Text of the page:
Katie McQuaid's Scene in Manchester: Artists invited to make utility boxes beautifulBY KATIE McQUAID
January 19. 2014 10:08PM
Big, ugly utility boxes are such a part of our city's landscape, you may not even notice them. But now there's a movement in Manchester to make them stand out.
In its never-ending efforts to make the Queen City a cooler place to live, Studio 550 Art Center is leading an effort to have several downtown traffic signal boxes painted by New Hampshire artists. Any amateur or professional artist who lives in New Hampshire may apply. Monica Leap, founder of 550 Art Center and the organization's programs manager, said she can't take credit for the idea.
"Many other cities around the U.S. and the world have done this before," Leap e-mailed The Scene. "I studied public art when I was in grad school, and I'm always delighted by the different innovative ways art can work its way into the urban fabric."
Leap said the project has been a collaboration of the art center, the highway department, mayor and aldermen. Intown Manchester helped her navigate the approval process and is looking for financial sponsors.
"There has been overwhelming support for it from the city," Leap wrote.
The nine-page application indicates that this is a thoughtful effort with serious goals to beautify the city, add vitality and attractiveness to downtown, and deter graffiti. Detailed submission guidelines include suggestions that images be engaging and reference Manchester's character, history, community or the immediate environment. Designs should be detailed enough to prevent graffiti temptation, and refrain from dark colors to keep the boxes from overheating in the sun.
Deadline for submissions is March 7 at 9 p.m. A jury including Sara Beaudry of InTown Manchester, Will Stewart of the Greater Manchester Chamber of Commerce, Vicki Ferraro of the mayor's office, Becky O'Neil of the Manchester Arts Commission, Alderman Pat Long, and Scott Aubertin of First Signs, will select up to five images that they feel best reflect the intentions and guidelines of the project.
Winning artists will each get a $300 stipend. They are expected to paint their boxes in April and are responsible for keeping their work clean and graffiti-free for one year. Leap said each finished painting will be coated with clear, graffiti-repellent material.
"It would be great to see them stay gorgeous for years to come and each year we can hold this call for artists and start to spread the public art to traffic signal boxes beyond downtown. When they start to look tired, we will repaint them with a new artists' design."
I love this project and cannot wait to see some of the creative ways artists meet this challenge.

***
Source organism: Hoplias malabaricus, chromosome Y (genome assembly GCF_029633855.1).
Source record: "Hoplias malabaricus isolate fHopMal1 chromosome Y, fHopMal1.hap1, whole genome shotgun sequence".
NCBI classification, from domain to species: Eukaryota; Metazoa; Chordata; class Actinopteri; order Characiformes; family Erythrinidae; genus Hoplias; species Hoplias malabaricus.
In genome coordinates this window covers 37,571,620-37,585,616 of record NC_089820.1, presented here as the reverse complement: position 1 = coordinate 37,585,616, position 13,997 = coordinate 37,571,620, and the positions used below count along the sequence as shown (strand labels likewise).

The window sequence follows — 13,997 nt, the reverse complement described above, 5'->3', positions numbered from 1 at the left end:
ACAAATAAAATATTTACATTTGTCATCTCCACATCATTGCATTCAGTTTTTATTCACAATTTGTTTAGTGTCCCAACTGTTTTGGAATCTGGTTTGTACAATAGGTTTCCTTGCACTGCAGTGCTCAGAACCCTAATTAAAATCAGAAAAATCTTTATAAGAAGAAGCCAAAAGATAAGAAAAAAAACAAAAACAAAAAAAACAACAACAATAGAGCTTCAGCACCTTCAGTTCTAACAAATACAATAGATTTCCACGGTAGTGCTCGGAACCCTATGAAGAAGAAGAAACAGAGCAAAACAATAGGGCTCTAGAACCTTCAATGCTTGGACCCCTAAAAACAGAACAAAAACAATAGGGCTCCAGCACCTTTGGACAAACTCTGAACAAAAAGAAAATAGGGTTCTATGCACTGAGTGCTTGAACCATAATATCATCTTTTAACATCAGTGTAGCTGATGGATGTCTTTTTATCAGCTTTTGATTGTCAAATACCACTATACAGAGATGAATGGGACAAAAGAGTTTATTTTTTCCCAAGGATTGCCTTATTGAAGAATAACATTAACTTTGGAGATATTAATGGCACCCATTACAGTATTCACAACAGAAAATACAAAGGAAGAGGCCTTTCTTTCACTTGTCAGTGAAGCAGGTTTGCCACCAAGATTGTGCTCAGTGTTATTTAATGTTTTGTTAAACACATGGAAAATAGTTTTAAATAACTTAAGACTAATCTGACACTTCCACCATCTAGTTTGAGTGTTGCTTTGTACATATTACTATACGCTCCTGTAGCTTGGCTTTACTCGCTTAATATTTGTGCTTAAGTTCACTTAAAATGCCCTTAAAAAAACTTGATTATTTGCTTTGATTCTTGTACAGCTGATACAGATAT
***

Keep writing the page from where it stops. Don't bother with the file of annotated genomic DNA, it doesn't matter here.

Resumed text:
Applications are available at www.550arts.com. There is a $25 application fee.
More fun at Mighty Mac
In search of the Lost and Found at McIntyre Ski Area last week, I happened upon some closed doors with a sign warning that a yoga class was in progress inside. Confused, I asked an employee what it was all about and she directed me to a flier about Slopeside Yoga with Arielle.
Sounds fancy. Did I move to Aspen?
The five-week yoga class, which began earlier this month, is designed to prepare skiers and snowboarders for a day on the slopes, help them prevent injury and improve stamina. In addition to being a certified yoga instructor, teacher Arielle Eckhaus Welch is a ski and snowboard instructor.
Slopeside Yoga is just one of the new non-skiing activities that is making the Mighty Mac feel less like a ski area and more like a ski resort. Here are other out-of-the-box events and activities planned at 50 Chalet Way this winter:
On Sunday, Feb. 23, families are invited to a Murder Mystery Dinner Show to kick off February school vacation week. Billed as part of the McIntyre Entertainment Series, this comical, interactive show includes an Italian dinner for a $45 ticket, when purchased in advance.
On Monday, March 3, a Ladies Night will offer two hours of tubing, a barbecue, fire pit and cash bar. This event is for women at least 21 years old, which makes it perfect for the moms out there who may think McIntyre would be so much more fun if their kids stayed home. The cost is $21.95 per person.
On Sunday, March 9, it's Snow Golf. This 9-hole course will be played in the evening under the lights. Participants may bring one club and as many "colorful balls" as they like. (Notice it doesn't specify golf balls.) Creativity is further encouraged with required costumes. The cost is $29 per player and the fun starts with a kick-off party in the lodge at 6 p.m.
For more information on all the fun, new things happening at McIntyre, visit www.mcintyreskiarea.com.
NH365.ORG Event of the Week
Who doesn't like ax juggling? You can see some this Saturday when the Dana Center at Saint Anselm College hosts "Timber," a show by Canadian circus art group Cirque Alphonse. In addition to dangerous juggling, this tribute to North America's first loggers, farmers and lumberjacks promises aerial acrobatics using local forestry products.
The Dana Center may bring in performances that sound weird, but they are always entertaining, and I applaud the theater for bringing different and surprising acts to the area.
Tickets for "Timber" are $33.75. You can find out more about this event, and other strange things happening around Manchester at www.NH365.org.
If you have an interesting item for Scene in Manchester, write to Scene@UnionLeader.com.